Chess knight courtesy of COCHISE LEATHER COMPANY
Have Gun – Will Travel presents the self-imposed quest of an man called Paladin to bring about justice in the developing West. The original series ran for six seasons, from September 14, 1957 to April 20, 1963, and appeared on the Columbia Broadcasting System channels. The original closing theme was written by Johnny Western, Richard Boone and Sam Rolfe and recorded by Johnny Western. The opening theme, written by Bernard Hermann found its origins in the score he wrote for the movie, On Dangerous Ground. The popularity of the series led to a radio drama spin-off starring John Dehner as Paladin (November 23, 1958 – November 22, 1960, 106 episodes)
Those associated with Have Gun – Will Travel were nominated for a number of awards.* Nominees included:
- Richard Boone – Outstanding Performance by an Actor in a Series (Lead or Support), Primetime Emmys, 1960
- Richard Boone – Best Actor in a Leading Role (Continuing Character) in a Dramatic Series (Best Western Series), Primetime Emmys, 1959
- William Margulies, Columbia Broadcasting System (CBS) – Best Cinematography for Television for the episode “Ella West,” Primetime Emmys, 1959
- William Margulies, Columbia Broadcasting System (CBS) – Best Cinematography for Television for the episode “The Outlaw” (1957), Primetime Emmys, 1958
- Shimon Wincelberg – Episodic Drama for the episode “The Fatalist” (1960), Writers Guild of America (WGA), 1962
One nominee won the award:
- Gene Roddenberry – Best Teleplay for the episode “Helen of Abajinian” (1957), Writers Guild of America (WGA), USA, 1958
Have Gun – Will Travel is a darker western concentrating on man’s recognition of right and wrong, justice versus vengence, paths taken and the decisions that dictated the direction of those footsteps. Many of the episodes begin at the Carlton Hotel, where a vignette related to the subject of the episode is sometimes enacted.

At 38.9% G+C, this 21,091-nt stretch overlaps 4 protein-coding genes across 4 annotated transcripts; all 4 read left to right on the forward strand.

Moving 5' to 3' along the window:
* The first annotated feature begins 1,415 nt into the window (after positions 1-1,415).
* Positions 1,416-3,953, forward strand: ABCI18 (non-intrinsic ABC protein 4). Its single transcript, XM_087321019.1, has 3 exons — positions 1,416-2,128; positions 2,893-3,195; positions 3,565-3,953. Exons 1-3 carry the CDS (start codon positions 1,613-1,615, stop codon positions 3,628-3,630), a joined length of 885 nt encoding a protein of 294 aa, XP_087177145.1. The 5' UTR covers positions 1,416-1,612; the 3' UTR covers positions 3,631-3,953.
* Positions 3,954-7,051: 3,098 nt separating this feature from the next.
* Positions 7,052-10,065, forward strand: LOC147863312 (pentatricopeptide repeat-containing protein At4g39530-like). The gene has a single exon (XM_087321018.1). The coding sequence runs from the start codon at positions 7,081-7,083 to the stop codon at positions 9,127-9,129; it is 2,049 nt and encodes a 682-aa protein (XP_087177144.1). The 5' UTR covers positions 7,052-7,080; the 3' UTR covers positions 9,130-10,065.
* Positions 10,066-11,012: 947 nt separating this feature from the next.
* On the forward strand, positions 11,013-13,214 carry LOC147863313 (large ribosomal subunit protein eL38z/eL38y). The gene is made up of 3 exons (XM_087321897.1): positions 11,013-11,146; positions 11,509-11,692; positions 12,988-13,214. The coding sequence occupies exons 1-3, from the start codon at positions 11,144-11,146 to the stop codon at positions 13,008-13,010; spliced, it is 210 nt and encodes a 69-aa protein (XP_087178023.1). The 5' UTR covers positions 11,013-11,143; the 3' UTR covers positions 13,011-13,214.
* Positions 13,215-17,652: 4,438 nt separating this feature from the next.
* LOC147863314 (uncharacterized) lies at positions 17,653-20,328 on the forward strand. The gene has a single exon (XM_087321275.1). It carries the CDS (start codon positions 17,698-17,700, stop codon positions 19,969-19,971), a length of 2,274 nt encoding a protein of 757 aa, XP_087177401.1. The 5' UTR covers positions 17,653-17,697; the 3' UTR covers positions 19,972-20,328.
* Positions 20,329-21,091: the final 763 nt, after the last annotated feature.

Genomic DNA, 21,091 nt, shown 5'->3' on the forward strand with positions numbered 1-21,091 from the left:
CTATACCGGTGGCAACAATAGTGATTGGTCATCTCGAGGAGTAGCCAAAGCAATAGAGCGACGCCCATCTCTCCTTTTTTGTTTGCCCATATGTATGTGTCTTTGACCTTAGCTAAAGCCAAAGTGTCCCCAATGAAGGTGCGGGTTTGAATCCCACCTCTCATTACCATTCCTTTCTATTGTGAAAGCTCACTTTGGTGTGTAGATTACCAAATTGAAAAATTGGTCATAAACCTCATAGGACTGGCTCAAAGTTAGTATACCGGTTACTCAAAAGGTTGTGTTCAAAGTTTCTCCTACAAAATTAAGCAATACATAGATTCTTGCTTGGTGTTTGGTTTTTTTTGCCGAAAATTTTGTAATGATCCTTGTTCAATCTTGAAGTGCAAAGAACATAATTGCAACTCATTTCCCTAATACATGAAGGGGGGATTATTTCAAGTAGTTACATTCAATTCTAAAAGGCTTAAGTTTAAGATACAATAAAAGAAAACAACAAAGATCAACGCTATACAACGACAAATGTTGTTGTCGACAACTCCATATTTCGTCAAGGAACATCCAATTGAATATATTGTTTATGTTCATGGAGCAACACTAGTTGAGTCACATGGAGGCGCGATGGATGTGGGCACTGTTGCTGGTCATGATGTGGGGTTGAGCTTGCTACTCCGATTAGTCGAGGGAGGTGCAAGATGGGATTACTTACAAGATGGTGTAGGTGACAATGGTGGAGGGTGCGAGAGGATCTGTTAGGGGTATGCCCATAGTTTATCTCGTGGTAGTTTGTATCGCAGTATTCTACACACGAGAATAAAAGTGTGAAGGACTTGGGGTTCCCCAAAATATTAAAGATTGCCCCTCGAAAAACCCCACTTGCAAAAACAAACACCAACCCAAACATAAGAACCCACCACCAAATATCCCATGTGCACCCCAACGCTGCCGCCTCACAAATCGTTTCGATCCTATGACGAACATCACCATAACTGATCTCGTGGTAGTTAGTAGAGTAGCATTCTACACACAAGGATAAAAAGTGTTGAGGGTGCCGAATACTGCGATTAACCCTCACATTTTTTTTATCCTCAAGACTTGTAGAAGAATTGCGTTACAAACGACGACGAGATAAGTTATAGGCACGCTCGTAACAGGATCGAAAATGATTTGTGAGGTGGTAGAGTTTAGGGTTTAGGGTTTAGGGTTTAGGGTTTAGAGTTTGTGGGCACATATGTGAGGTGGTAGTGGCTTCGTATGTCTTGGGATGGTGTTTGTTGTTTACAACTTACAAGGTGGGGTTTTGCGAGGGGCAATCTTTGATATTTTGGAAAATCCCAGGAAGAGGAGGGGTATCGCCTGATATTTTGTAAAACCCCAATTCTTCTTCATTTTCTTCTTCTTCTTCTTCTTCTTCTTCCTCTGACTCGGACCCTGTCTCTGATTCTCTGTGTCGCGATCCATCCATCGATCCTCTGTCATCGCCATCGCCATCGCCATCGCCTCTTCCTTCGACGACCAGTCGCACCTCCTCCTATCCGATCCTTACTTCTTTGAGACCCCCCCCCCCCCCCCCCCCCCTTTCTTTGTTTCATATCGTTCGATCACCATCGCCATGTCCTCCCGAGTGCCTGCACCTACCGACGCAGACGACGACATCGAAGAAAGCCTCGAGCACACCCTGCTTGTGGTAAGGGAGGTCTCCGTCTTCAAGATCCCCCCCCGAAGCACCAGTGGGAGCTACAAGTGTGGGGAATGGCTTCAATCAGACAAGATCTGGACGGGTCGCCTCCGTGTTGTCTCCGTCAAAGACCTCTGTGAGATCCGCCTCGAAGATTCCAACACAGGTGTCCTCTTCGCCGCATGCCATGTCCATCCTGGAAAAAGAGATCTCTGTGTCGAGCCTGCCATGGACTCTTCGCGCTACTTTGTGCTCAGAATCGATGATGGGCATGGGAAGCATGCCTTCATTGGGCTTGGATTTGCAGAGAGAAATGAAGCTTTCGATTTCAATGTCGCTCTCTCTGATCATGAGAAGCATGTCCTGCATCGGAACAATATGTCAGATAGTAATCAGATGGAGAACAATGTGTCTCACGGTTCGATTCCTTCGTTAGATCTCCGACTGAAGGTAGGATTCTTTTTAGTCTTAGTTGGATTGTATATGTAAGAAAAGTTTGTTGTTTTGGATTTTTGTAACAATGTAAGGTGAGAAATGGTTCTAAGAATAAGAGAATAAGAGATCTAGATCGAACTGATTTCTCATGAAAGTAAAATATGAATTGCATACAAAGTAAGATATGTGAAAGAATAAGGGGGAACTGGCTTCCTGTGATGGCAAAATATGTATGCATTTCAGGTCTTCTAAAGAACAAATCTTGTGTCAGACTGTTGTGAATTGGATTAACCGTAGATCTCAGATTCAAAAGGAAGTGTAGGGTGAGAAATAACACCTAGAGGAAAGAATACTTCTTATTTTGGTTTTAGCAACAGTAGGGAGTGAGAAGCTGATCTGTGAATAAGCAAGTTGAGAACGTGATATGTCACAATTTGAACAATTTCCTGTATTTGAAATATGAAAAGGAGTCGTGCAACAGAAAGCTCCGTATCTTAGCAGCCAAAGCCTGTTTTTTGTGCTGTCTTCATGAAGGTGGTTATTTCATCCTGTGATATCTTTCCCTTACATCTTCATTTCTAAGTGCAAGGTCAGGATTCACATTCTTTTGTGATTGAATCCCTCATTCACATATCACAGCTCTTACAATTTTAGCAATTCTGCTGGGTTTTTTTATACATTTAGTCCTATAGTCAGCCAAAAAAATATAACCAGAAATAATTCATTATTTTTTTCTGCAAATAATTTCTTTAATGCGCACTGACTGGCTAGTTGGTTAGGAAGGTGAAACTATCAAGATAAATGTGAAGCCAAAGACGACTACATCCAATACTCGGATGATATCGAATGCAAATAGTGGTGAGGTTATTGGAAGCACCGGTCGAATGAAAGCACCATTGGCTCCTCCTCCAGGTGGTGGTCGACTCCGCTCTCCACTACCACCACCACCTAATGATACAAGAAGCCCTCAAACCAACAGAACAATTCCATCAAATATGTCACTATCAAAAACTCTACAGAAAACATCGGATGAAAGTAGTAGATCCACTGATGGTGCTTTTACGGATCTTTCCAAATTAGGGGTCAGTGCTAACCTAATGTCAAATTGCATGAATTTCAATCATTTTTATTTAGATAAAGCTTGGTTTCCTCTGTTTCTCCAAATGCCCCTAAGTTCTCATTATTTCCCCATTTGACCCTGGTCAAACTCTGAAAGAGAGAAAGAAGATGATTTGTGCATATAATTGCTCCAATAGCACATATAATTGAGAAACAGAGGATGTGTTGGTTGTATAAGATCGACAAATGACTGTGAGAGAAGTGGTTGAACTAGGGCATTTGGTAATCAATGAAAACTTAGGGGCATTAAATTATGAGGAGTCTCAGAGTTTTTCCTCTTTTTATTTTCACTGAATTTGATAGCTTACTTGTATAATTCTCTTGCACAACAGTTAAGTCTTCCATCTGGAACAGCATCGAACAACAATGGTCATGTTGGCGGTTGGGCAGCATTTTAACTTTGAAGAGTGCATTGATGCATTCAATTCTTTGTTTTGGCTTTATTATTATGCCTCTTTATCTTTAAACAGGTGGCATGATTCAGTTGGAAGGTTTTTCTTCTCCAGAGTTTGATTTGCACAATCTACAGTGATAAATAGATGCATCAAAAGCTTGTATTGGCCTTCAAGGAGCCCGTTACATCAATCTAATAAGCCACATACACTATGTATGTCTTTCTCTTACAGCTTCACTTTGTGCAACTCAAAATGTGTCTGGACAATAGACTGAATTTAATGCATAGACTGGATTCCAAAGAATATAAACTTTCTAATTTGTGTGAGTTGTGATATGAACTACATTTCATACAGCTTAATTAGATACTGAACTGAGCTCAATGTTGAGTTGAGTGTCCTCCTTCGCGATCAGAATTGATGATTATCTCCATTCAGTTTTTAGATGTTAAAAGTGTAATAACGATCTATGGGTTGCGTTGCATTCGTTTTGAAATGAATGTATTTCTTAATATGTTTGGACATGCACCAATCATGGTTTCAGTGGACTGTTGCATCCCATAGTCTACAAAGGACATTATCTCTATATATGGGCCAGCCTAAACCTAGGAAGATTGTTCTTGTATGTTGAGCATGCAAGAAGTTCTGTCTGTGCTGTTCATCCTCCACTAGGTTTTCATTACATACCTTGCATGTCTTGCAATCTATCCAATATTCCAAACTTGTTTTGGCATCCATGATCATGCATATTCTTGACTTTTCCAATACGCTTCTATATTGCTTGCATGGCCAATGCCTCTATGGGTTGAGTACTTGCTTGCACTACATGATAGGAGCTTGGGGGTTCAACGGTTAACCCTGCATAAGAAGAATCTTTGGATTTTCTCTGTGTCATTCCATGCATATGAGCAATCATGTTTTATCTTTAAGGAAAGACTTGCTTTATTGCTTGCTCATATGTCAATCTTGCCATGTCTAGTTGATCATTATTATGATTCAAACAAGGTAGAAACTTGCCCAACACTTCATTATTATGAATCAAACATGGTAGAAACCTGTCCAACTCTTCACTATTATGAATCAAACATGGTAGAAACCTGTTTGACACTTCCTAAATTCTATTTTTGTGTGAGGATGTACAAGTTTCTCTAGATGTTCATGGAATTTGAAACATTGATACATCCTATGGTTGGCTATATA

The subject of the episodes often involves social ethics and mores, or the lack thereof. Episodes explore addiction, adoption, the “big fish in small pond” syndrome, civic duty, cultural diversity, despotism, disability awareness, functionalism, genocide, inheritance, the man versus society conflict, maturation, noblesse oblige, parental responsibility, the principle of law, religious persecution, the corruptive influence of power, racism, religious zealousy, social castes, social progress, respect for seniors, value of life, vigilantism, and women’s suffrage.
However, it is upon the personal choices a man makes when presented with the seven deadly sins, or as Paladin may have quoted, “Luxuria, gula, avaritia, acedia, ira, invidia, and superbia,”*** that the episodes concentrate. Through these choices, the ying and yang of a person’s character is scrutinzed. There are those who simply falter from the straight and narrow and are worthy of redemption.**** There are also those lost in a labrynth of evil within their own mind from which there is no possibility of escape.*****
Some episodes provide funhouse mirror reflections of each other, with endings that reflect differently on each character’s image. ***(** Despite being replete with remonstrations, the series does occasionally tread lightly on man’s quirks, offering counterpoints of the heights of the ridiculous and depths of poignancy.******* Three such episodes are based on literary works. “Fogg Bound”******** is an expedition embedded in Around the World in Eighty Days by Jules Verne. “A Knight to Remember” borrows character personalities from The Ingenious Nobleman Sir Quixote of La Mancha by Miguel de Cervantes, and there is a resemblance of the classic German legend, Faust, in “The Poker Fiend.”
A number of episodes center on teachers and education, so it is not surprising that within those episodes are life lessons. There is also a reverence shown for the teachings of history, exemplified through quotes about similar circumstances and the continued relavance of those past histories to the present. A comment by George Santayana is perhaps appropriate.
“Progress, far from consisting in change, depends on retentiveness. When change is absolute there remains no being to improve and no direction is set for possible improvement: and when experience is not retained, as among savages,
infancy is perpetual.
Those who cannot remember the past are condemned to repeat it.”
For a listing of information about each episode, including cast and crew identification, click on the links below:
*** Lust , gluttony, greed, sloth, wrath, envy, and pride